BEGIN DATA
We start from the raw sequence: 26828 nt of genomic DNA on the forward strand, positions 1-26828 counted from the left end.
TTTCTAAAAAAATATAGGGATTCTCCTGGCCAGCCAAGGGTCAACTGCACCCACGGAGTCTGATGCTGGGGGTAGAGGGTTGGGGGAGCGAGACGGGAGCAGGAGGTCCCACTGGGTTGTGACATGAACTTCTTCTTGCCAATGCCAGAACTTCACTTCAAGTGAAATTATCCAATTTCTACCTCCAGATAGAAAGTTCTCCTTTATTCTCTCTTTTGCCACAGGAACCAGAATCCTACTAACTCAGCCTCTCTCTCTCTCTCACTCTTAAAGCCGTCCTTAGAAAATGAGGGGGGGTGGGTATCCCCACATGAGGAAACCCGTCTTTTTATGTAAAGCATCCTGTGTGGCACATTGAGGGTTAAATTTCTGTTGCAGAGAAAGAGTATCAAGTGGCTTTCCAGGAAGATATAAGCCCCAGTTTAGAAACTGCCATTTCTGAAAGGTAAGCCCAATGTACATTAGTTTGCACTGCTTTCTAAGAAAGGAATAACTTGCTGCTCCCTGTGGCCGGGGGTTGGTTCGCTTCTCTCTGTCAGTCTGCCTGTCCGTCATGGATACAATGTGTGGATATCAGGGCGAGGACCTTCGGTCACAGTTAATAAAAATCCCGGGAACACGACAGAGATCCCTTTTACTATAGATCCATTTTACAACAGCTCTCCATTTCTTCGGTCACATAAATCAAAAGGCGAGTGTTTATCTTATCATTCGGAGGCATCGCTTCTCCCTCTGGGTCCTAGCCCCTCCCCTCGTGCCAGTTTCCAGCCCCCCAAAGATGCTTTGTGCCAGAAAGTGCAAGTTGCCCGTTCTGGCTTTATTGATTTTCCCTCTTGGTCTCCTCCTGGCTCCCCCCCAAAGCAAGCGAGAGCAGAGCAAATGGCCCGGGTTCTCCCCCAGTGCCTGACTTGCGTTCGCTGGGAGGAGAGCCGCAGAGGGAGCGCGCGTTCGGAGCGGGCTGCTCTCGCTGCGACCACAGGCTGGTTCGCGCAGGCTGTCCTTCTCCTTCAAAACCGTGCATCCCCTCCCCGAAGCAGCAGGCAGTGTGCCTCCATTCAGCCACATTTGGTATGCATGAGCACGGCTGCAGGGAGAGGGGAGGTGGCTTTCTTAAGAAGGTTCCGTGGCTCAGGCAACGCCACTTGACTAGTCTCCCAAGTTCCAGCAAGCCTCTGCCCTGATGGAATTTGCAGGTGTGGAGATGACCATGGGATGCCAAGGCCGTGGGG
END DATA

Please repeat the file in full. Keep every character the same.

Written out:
We start from the raw sequence: 26828 nt of genomic DNA on the forward strand, positions 1-26828 counted from the left end.
TTTCTAAAAAAATATAGGGATTCTCCTGGCCAGCCAAGGGTCAACTGCACCCACGGAGTCTGATGCTGGGGGTAGAGGGTTGGGGGAGCGAGACGGGAGCAGGAGGTCCCACTGGGTTGTGACATGAACTTCTTCTTGCCAATGCCAGAACTTCACTTCAAGTGAAATTATCCAATTTCTACCTCCAGATAGAAAGTTCTCCTTTATTCTCTCTTTTGCCACAGGAACCAGAATCCTACTAACTCAGCCTCTCTCTCTCTCTCACTCTTAAAGCCGTCCTTAGAAAATGAGGGGGGGTGGGTATCCCCACATGAGGAAACCCGTCTTTTTATGTAAAGCATCCTGTGTGGCACATTGAGGGTTAAATTTCTGTTGCAGAGAAAGAGTATCAAGTGGCTTTCCAGGAAGATATAAGCCCCAGTTTAGAAACTGCCATTTCTGAAAGGTAAGCCCAATGTACATTAGTTTGCACTGCTTTCTAAGAAAGGAATAACTTGCTGCTCCCTGTGGCCGGGGGTTGGTTCGCTTCTCTCTGTCAGTCTGCCTGTCCGTCATGGATACAATGTGTGGATATCAGGGCGAGGACCTTCGGTCACAGTTAATAAAAATCCCGGGAACACGACAGAGATCCCTTTTACTATAGATCCATTTTACAACAGCTCTCCATTTCTTCGGTCACATAAATCAAAAGGCGAGTGTTTATCTTATCATTCGGAGGCATCGCTTCTCCCTCTGGGTCCTAGCCCCTCCCCTCGTGCCAGTTTCCAGCCCCCCAAAGATGCTTTGTGCCAGAAAGTGCAAGTTGCCCGTTCTGGCTTTATTGATTTTCCCTCTTGGTCTCCTCCTGGCTCCCCCCCAAAGCAAGCGAGAGCAGAGCAAATGGCCCGGGTTCTCCCCCAGTGCCTGACTTGCGTTCGCTGGGAGGAGAGCCGCAGAGGGAGCGCGCGTTCGGAGCGGGCTGCTCTCGCTGCGACCACAGGCTGGTTCGCGCAGGCTGTCCTTCTCCTTCAAAACCGTGCATCCCCTCCCCGAAGCAGCAGGCAGTGTGCCTCCATTCAGCCACATTTGGTATGCATGAGCACGGCTGCAGGGAGAGGGGAGGTGGCTTTCTTAAGAAGGTTCCGTGGCTCAGGCAACGCCACTTGACTAGTCTCCCAAGTTCCAGCAAGCCTCTGCCCTGATGGAATTTGCAGGTGTGGAGATGACCATGGGATGCCAAGGCCGTGGGG